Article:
Philosopher’s π

My family often states that I’m not adventurous or spontaneous.

Perhaps they’re right about that.

But when it comes to food . . . When it comes to food, I’ll try almost anything once. At least, I’ll put it in my mouth once. And so, I’m trying new foods. You’d think this wouldn’t be a problem, but because I also value routine, I tend to order the exact same thing at a given restaurant. For example, I ordered the “Philly” Cheesesteak at a neighborhood “Grille” for seven years. A few months ago they updated their menu, and as a result no longer offer the sandwich. I’m lost.

So, the other day Krystal and I were eating at the Mellow Mushroom. We fell in love with this quirky chain of restaurants in Charleston and eat there periodically now that one is within driving distance. Anyway, the other day I wanted pizza but Krystal didn’t, so we went there. She ordered some kind of avocado sub and declared it delicious. She said if a Mellow Mushroom were closer she’d order one of those subs whenever she could for lunch.

I scanned the offerings and found something that sounded good: Philosopher’s Pie. According to the menu, the Philosopher’s Pie is

Olive oil and garlic base, all natural grilled steak, Portobello mushrooms, artichoke hearts, Kalamata olives, Provolone, feta and mozzarella cheeses.

I googled Kalamata olives and read that they’re also called black olives. Now, I’m not a huge fan of black olives, but I do like them sliced thin and baked crispy on a pizza. I’ve never had artichoke hearts before, and I thought that a non-tomato based pizza would be a nice change. Also, mushrooms! Krystal doesn’t like them, so the only time I get to eat them is when we eat out.

Mellow Mushroom Philosopher's Pie

It looked and smelled amazing, but Google lied to me about the olives. These olives were large and meaty, and though I tried them, I just didn’t care for them. The artichoke hearts were good, though. I’d definitely order this again, but without the olives.

I ended up taking two pieces home with me for lunch the next day. Now, Mellow Mushroom has a decent crust, and microwaves are infamous for being unfriendly to leftover pizza. I like cold pizza, but one bite convinced me this particular pizza needed to be warm. What to do?

I went online and discovered reheating pizza in a skillet. Essentially, one treats the pizza like a grilled cheese sandwich: the pizza’s done when the cheese starts melting. The method worked OK, but the crust ended up just a tad burnt.
Mellow Mushroom Philosopher's Pie Reheated

Oh, and why did I try Philosopher’s Pie in the first place? It probably had something to do with the books I’ve been reading: The Pig that Wants to be Eaten and Breakfast with Socrates.

10 thoughts on “Philosopher’s π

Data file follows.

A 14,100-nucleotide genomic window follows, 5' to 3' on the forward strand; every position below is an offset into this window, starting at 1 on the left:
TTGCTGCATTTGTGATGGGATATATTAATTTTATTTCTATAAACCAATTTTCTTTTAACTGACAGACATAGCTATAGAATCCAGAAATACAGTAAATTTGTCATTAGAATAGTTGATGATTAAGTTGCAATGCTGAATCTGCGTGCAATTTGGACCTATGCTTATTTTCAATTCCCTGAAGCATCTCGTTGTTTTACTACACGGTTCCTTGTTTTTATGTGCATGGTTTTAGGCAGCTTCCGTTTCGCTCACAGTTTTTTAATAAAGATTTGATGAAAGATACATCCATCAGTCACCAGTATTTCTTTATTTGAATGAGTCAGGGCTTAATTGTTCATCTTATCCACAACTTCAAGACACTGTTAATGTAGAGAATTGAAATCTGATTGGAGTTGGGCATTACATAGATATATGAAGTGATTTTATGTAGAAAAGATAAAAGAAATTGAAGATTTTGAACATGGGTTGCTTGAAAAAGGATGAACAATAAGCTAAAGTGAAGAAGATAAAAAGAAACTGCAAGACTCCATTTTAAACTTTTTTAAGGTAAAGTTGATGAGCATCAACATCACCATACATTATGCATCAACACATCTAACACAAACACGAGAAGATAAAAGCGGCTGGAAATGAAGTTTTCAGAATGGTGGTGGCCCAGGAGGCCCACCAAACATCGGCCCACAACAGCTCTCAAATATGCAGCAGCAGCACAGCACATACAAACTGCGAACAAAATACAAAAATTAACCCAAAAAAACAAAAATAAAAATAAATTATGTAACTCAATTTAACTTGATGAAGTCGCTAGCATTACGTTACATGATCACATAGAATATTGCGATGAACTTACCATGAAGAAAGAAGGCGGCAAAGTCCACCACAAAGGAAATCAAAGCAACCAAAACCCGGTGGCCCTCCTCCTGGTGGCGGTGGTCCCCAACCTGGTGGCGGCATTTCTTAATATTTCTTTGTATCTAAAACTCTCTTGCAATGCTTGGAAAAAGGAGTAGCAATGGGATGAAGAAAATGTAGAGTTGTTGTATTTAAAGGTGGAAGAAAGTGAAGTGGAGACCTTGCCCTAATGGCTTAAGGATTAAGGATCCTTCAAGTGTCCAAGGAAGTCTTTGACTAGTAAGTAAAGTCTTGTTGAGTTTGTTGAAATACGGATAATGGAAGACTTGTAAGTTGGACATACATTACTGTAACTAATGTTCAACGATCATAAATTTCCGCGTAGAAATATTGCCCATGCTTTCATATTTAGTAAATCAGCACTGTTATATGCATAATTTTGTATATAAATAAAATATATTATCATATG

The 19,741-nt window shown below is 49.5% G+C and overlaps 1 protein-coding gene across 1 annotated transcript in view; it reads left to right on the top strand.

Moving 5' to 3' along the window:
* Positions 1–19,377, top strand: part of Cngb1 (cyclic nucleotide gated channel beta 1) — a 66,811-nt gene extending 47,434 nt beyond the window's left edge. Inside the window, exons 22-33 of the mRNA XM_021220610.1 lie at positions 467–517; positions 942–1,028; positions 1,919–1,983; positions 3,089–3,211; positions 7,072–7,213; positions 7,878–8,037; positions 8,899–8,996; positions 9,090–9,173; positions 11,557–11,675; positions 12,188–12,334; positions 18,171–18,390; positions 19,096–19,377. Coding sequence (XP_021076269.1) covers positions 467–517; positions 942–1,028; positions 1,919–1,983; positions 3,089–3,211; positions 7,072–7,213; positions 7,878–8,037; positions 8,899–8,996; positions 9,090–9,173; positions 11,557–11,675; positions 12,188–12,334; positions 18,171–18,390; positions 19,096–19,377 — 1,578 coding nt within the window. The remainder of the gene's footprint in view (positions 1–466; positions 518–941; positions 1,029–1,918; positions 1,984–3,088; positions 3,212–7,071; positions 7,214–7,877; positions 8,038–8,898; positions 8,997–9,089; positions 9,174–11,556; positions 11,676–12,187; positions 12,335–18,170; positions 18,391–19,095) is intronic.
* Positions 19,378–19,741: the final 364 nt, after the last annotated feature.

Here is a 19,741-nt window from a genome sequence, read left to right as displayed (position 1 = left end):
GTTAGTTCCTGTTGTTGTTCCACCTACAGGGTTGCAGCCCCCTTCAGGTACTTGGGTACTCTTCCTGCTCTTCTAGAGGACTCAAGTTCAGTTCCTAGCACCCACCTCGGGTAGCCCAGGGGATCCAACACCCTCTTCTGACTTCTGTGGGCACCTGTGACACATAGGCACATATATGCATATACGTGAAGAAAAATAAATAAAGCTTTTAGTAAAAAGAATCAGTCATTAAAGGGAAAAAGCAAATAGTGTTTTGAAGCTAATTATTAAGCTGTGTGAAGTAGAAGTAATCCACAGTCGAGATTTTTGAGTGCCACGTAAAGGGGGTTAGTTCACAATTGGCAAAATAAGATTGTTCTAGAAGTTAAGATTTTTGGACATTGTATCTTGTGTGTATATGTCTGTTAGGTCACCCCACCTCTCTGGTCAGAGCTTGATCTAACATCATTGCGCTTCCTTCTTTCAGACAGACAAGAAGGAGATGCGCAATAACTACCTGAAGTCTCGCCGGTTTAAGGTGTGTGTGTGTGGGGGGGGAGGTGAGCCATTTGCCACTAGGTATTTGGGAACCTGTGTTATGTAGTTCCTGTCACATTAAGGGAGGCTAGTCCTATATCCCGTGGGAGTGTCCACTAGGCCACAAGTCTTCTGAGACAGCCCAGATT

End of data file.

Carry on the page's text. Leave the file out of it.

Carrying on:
1. I’d love to try that pie! I love everything on it. Not all black olives are Kalamata olives. I agree with you, little black olives are the best, but Kalamata olives are the big dark brown meaty ones, I don’t really like them. Can’t get away from olives out here in Greece! We are currently sailing as I type this, isn’t that brilliant, the wonder of technology! Wish I could send you a pic…..

    Liked by 1 person

  2. Looks like an amazing pizza. Will have to try that combination! I love artichoke hearts on pizza. As I got to the microwave section of the post, I thought…I will have to tell him about the skillet method! Then you tried it. The key is to cover with a lid as well. The bottom gets crunchy and the top gets melty.

    Liked by 1 person

    1. Ooh, so the key is a lid?! Thank you so much for that; I’ll definitely try that next time.

      And you’re right – the pizza was amazing, even my slightly-burned leftovers 🙂


  3. I put leftover pizza in the oven on 350F.

    I don’t like olives of any kind but the crust and the mushrooms look amazing, and I love the name, philosopher’s pie. Did you feel smarter after eating it?

    Liked by 1 person

    1. I couldn’t find a standard temperature – some sites recommended 350 and some 400. I suppose I could have just put it in and watched it, though.

      Do I feel smarter? I’m not sure, but I did feel fancier than usual 🙂


      1. I always find names of recipes interesting. They sound so exotic, like Coronation Rice or Funeral Potatoes

        I make up recipes sometimes- maybe I should give them elegant names

        Liked by 1 person

        1. My wife is an historic interpreter at a late 18th/early 19th century governor’s palace. She often cooks recipes who’s names have absolutely nothing to do with the dish!


Comments are closed.

Website Powered by

Up ↑

%d bloggers like this: